Here and there over the last several months, SMC regulars have patiently read the musings of a dad anticipating the marriage of his first daughter. Last Saturday the sacred event commenced. Rings were exchanged, along with vows, and a river of joy-tears. Everyday since then, my meditation has been shaped by a steady stream of the most delightful distractions imaginable. Rather than swimming against that stream for the current reflection, I figured I’d just direct a little of that stream your way. Thanks, in advance, for indulging this misty-eyed dad.
While constructing my toast for the reception, I was transported back to my very first moments with the baby who would one day be a bride. After a day in labor, the nurse wanted to whisk Annalise away for some pseudo-clinical, procedural reason. Needless to say, that wasn’t happening on my watch! Nurse Ratched finally acquiesced and allowed me to perform the nurse’s duties at the warming table. As I stood there, it occurred to me that what Annalise probably wanted most was to have her womb back. My job was clear. I wrapped my arms and hands around her as tightly as I could. Such a maneuver required me to position my face just inches from hers. With her peering into my eyes, and me returning her gaze, I was sure I knew what Annalise was thinking, and would have said if she could have found the words. “Daddy, I see myself in your eyes.” I’m pretty sure that I responded to her unspoken observation out loud, “That’s because you are in my heart.”
Looking back, I am convinced that the two most essential elements for spiritual and psychological development over a whole life span were present in seed form. (1) A firm holding environment that contains plenty of… (2)… delight. I am convinced that Delight is one of the more important synonyms for God, or at least one of God’s primary creative activities. Delight provides a kind of psychological/spiritual oxygen and calcium for the human soul to flourish. The holding environment provides two functions. It provides a container for the Delight. But maybe even more importantly, it provides a firm boundary keeping what disrupts Delight on the other side. In a delivery room, that looks like fending off the ministrations of an overly fastidious nurse while a dad baptizes his little girl with his tears. As an adolescent, it required a willingness to wrestle with an older version of my daughter to keep out those things that feel delightful in the short-run, but erode the experience of Delight over time… for example… things that go on at unchaperoned teen parties.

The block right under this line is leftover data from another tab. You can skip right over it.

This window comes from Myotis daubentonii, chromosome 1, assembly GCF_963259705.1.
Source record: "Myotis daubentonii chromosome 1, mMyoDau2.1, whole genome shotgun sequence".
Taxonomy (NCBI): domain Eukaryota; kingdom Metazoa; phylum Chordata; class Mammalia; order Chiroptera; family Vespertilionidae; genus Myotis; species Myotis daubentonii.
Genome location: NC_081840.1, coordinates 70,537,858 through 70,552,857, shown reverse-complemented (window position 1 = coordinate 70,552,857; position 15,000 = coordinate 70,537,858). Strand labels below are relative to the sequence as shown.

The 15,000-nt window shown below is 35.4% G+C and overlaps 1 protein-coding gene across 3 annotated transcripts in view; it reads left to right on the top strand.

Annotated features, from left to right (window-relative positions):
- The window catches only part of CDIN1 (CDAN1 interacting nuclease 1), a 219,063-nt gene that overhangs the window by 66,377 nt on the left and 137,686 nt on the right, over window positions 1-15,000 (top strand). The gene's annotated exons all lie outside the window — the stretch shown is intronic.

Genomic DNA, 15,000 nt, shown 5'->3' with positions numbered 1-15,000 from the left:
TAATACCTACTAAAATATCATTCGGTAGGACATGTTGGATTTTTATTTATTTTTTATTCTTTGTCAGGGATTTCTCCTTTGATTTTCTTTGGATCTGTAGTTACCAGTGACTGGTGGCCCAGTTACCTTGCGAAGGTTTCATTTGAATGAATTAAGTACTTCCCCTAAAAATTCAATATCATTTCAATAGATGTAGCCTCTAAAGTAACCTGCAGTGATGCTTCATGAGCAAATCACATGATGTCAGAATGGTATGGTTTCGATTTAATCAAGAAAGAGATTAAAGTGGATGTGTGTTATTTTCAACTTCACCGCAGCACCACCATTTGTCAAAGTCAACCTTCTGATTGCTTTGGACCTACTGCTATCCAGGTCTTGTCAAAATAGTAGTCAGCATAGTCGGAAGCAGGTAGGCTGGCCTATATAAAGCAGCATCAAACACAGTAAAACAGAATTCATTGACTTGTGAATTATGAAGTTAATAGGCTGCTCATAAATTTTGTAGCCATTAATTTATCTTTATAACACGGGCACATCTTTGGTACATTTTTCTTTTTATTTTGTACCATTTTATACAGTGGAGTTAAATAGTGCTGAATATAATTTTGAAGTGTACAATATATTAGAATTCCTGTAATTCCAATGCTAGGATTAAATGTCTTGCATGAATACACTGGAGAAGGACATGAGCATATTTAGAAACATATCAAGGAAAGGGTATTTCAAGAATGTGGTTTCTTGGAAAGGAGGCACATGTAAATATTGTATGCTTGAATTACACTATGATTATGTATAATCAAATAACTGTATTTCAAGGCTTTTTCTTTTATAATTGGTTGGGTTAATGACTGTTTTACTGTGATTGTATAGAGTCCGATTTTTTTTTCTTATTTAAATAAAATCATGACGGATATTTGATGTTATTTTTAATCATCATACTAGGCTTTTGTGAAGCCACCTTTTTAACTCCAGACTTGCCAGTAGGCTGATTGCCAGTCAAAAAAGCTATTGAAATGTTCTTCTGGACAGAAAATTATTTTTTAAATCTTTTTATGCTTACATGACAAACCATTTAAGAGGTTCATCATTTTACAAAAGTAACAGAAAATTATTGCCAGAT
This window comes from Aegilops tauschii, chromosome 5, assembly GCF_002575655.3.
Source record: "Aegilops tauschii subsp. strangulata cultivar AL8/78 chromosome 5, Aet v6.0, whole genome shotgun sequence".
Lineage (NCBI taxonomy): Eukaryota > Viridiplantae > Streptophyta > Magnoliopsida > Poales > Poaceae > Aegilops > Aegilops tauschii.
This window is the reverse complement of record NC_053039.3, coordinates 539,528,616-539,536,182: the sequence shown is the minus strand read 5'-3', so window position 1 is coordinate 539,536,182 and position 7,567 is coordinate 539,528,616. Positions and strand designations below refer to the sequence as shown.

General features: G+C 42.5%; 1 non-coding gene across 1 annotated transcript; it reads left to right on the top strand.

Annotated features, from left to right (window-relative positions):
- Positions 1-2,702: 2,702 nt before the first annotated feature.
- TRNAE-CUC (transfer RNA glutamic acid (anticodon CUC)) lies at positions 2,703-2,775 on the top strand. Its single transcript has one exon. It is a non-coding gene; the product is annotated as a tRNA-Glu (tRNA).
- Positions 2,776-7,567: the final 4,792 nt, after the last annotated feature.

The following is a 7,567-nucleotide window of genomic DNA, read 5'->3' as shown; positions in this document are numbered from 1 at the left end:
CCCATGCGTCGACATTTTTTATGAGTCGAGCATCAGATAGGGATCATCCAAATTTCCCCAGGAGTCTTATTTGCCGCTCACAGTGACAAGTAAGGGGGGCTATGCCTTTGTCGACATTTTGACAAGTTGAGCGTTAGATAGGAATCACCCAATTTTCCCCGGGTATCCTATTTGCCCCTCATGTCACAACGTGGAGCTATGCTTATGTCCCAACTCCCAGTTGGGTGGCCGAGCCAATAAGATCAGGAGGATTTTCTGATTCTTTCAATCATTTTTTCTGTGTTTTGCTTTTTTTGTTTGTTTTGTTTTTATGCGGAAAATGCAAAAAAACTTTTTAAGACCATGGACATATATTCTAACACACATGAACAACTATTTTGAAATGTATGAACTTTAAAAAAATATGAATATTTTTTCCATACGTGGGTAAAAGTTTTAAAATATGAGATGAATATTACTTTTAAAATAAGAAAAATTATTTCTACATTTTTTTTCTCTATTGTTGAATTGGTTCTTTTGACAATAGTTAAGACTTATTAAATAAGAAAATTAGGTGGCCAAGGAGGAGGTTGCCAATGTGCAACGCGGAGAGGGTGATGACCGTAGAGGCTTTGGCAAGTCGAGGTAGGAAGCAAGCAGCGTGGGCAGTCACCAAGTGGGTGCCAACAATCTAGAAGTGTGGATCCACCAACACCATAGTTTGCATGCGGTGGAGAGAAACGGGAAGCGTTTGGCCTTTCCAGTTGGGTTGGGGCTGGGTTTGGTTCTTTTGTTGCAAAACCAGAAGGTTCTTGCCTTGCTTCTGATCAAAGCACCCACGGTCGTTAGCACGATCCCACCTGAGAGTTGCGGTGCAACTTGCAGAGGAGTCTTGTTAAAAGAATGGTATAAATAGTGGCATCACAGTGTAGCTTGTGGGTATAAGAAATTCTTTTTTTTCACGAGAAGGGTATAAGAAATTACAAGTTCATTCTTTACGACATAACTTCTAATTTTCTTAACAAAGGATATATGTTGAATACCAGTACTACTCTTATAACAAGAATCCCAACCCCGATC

Even in the midst of this delivery-room seminal experience, I knew that my arms would not be long enough, my hands would not be strong enough to provide a proper holding environment over a life-span. That would require a wider community. It would necessitate entrusting her to others. Twenty-seven years later, gathered at her wedding was an assemblage of people who have provided those holding contexts that could mirror soul-forming Delight for my daughter. In that reception hall were aunts, uncles, cousins, grandparents, pre-school, elementary, and high school families, colleagues from college, Law School, and track, along with their coaches.
And what did the warm flames of Delight forge in these many holding environments? To answer that, I am reminded of a quote that was attributed to the great Christian mystic, Meister Eckhardt. “There is no sameness in God.” There are no two leaves, no two blades of grass that are created to be exactly the same. Call me biased, but like every mother’s child, Annalise has developed into a human being that is exquisitely and uniquely herself. I find in her a fierceness that pursues her essential goals like a force of nature. I also find a softness in her that is frequently moved to tears of laughter, joy, or awe. Over her seven year courtship with Matt, I have found the central criterion for a healthy relationship met. Annalise is more uniquely herself than I have ever seen her. In fact, I am able to say what every father hopes to be able to say. I see something in my new son-in-law’s face that I recognize when he looks at my daughter. It was a look I had on my face the very first time I met her twenty-seven and a half years ago. Pure, uncreated, soul-sustaining… Delight!